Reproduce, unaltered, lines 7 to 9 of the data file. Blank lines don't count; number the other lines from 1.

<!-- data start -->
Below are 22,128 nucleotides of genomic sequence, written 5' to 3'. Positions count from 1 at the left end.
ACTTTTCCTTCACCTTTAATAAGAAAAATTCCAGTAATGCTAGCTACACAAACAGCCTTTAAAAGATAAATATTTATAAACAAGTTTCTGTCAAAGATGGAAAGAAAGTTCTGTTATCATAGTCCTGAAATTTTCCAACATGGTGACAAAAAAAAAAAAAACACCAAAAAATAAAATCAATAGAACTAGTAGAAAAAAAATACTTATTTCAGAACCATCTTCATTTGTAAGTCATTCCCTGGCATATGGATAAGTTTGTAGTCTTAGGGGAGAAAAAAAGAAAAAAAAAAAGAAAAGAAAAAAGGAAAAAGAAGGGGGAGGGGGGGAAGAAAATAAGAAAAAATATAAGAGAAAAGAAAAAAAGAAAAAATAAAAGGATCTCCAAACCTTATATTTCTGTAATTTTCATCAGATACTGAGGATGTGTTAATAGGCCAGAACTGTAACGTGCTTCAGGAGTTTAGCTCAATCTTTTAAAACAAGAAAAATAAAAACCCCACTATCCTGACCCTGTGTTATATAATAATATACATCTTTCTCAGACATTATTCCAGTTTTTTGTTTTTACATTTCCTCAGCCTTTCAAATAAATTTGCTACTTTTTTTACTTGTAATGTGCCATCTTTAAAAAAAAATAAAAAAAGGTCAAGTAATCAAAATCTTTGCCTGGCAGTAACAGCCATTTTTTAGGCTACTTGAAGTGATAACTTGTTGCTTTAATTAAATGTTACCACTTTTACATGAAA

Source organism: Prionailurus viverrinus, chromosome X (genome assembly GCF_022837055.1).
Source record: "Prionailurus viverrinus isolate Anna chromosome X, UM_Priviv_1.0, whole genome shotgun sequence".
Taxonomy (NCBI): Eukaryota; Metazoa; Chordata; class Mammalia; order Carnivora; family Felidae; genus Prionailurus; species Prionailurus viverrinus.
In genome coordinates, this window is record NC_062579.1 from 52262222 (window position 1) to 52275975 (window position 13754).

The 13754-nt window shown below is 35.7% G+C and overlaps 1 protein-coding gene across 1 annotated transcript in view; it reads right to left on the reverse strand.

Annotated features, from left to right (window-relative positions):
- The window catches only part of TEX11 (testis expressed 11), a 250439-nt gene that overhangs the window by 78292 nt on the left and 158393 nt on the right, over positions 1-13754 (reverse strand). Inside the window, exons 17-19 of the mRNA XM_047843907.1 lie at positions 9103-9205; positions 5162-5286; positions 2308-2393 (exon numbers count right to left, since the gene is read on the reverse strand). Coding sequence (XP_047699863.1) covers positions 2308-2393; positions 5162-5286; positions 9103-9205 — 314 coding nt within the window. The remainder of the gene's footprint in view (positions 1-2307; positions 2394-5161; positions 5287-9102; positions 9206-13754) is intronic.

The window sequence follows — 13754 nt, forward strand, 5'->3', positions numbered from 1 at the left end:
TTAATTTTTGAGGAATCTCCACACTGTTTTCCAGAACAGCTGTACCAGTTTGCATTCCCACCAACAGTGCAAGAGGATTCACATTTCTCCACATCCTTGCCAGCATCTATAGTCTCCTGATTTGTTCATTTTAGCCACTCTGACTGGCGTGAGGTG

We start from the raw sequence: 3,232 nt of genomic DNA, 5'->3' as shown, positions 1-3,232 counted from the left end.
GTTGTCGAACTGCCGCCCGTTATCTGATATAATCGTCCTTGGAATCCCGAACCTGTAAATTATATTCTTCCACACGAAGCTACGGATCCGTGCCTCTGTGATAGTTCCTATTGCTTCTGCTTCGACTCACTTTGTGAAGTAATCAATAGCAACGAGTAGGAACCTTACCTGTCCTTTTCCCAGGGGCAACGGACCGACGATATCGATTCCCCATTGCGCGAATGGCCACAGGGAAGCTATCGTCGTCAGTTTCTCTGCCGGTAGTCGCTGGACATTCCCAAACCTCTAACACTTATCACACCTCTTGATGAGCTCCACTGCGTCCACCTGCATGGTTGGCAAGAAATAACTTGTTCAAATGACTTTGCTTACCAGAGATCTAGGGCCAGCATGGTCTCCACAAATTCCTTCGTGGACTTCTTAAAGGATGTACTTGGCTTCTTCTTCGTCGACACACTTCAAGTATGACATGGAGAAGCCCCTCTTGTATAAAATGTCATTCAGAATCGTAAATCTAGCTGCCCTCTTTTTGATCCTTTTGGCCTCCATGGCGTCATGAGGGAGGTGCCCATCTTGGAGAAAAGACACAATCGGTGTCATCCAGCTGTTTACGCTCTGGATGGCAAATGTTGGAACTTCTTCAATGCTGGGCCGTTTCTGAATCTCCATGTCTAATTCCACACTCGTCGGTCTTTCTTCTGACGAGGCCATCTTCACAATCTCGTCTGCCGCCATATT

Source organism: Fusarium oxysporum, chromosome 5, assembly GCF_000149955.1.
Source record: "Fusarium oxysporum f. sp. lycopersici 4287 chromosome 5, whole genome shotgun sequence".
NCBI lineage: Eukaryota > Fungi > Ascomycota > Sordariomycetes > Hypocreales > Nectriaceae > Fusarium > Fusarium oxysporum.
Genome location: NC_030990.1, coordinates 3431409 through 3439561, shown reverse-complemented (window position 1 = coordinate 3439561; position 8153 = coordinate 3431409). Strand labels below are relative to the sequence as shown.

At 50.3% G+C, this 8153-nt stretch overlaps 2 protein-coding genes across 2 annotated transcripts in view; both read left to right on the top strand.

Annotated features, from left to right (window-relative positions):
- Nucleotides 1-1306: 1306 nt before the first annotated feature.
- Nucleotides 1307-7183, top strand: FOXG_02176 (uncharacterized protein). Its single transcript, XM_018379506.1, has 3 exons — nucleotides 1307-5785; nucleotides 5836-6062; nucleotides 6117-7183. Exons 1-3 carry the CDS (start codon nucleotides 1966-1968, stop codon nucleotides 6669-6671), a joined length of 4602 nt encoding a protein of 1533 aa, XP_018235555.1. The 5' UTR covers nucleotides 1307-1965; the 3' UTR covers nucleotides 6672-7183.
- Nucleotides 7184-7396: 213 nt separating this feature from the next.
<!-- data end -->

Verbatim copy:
The 13754-nt window shown below is 35.7% G+C and overlaps 1 protein-coding gene across 1 annotated transcript in view; it reads right to left on the reverse strand.

Annotated features, from left to right (window-relative positions):
- The window catches only part of TEX11 (testis expressed 11), a 250439-nt gene that overhangs the window by 78292 nt on the left and 158393 nt on the right, over positions 1-13754 (reverse strand). Inside the window, exons 17-19 of the mRNA XM_047843907.1 lie at positions 9103-9205; positions 5162-5286; positions 2308-2393 (exon numbers count right to left, since the gene is read on the reverse strand). Coding sequence (XP_047699863.1) covers positions 2308-2393; positions 5162-5286; positions 9103-9205 — 314 coding nt within the window. The remainder of the gene's footprint in view (positions 1-2307; positions 2394-5161; positions 5287-9102; positions 9206-13754) is intronic.